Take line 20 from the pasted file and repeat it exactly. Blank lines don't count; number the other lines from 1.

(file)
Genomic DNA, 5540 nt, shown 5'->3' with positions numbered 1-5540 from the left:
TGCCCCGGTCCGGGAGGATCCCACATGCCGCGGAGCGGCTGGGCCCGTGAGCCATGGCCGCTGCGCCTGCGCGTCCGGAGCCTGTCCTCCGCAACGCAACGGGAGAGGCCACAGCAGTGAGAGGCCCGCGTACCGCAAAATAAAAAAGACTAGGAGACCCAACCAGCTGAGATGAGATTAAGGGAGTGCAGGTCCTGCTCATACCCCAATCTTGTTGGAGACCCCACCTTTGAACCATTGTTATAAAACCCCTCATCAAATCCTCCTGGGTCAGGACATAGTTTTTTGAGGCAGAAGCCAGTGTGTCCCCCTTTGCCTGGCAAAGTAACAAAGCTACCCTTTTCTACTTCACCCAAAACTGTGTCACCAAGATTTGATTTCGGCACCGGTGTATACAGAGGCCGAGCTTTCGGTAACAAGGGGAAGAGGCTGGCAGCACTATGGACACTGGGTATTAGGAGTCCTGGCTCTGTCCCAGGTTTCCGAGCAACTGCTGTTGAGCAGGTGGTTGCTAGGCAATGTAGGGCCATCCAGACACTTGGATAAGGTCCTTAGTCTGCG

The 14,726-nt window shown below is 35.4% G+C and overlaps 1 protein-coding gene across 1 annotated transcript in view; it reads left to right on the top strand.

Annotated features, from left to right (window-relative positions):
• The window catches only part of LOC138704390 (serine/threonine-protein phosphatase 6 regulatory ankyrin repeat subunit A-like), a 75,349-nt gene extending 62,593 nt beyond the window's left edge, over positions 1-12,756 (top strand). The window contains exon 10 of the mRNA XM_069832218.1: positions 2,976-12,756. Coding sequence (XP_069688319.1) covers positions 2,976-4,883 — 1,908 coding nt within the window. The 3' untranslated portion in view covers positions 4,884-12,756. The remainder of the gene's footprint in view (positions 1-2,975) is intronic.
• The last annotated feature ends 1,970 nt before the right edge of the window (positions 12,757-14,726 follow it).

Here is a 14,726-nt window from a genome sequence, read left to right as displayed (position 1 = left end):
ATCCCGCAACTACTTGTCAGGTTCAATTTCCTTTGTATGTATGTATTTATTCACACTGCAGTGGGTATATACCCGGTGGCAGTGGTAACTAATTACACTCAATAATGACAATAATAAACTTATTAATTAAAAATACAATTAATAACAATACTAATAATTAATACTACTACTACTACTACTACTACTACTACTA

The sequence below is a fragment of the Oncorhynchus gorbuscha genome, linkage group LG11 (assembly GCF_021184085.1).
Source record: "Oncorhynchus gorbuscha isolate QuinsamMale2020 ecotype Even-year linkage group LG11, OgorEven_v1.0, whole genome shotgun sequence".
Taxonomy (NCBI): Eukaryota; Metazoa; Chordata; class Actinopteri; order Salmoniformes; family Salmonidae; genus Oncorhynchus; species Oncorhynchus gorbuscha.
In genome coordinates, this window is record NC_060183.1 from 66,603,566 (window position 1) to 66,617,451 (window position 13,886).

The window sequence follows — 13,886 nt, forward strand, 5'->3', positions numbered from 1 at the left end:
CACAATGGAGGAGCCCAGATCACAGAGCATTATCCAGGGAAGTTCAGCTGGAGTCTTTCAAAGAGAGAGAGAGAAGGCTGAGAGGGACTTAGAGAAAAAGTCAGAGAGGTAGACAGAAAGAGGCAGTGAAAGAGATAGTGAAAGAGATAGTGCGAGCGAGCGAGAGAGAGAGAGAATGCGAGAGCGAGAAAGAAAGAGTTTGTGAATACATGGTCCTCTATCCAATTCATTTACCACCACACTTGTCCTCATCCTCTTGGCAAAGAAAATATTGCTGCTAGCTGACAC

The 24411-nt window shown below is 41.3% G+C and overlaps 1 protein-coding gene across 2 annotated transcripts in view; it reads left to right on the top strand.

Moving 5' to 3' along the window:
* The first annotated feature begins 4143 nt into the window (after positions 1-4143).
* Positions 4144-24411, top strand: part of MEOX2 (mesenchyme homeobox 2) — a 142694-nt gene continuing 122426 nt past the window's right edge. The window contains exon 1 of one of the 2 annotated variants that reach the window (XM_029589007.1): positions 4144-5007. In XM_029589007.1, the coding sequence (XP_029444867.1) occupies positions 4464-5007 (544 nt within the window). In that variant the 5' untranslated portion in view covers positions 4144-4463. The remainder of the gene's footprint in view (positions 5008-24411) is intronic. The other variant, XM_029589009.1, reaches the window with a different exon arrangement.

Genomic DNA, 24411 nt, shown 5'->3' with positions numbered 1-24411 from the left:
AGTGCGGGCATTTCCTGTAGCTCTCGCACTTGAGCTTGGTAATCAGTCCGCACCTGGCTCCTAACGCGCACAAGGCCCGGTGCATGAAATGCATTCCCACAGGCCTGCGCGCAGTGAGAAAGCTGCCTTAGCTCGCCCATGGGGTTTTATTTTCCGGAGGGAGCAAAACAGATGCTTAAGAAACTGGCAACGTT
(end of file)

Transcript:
AGTGCGGGCATTTCCTGTAGCTCTCGCACTTGAGCTTGGTAATCAGTCCGCACCTGGCTCCTAACGCGCACAAGGCCCGGTGCATGAAATGCATTCCCACAGGCCTGCGCGCAGTGAGAAAGCTGCCTTAGCTCGCCCATGGGGTTTTATTTTCCGGAGGGAGCAAAACAGATGCTTAAGAAACTGGCAACGTT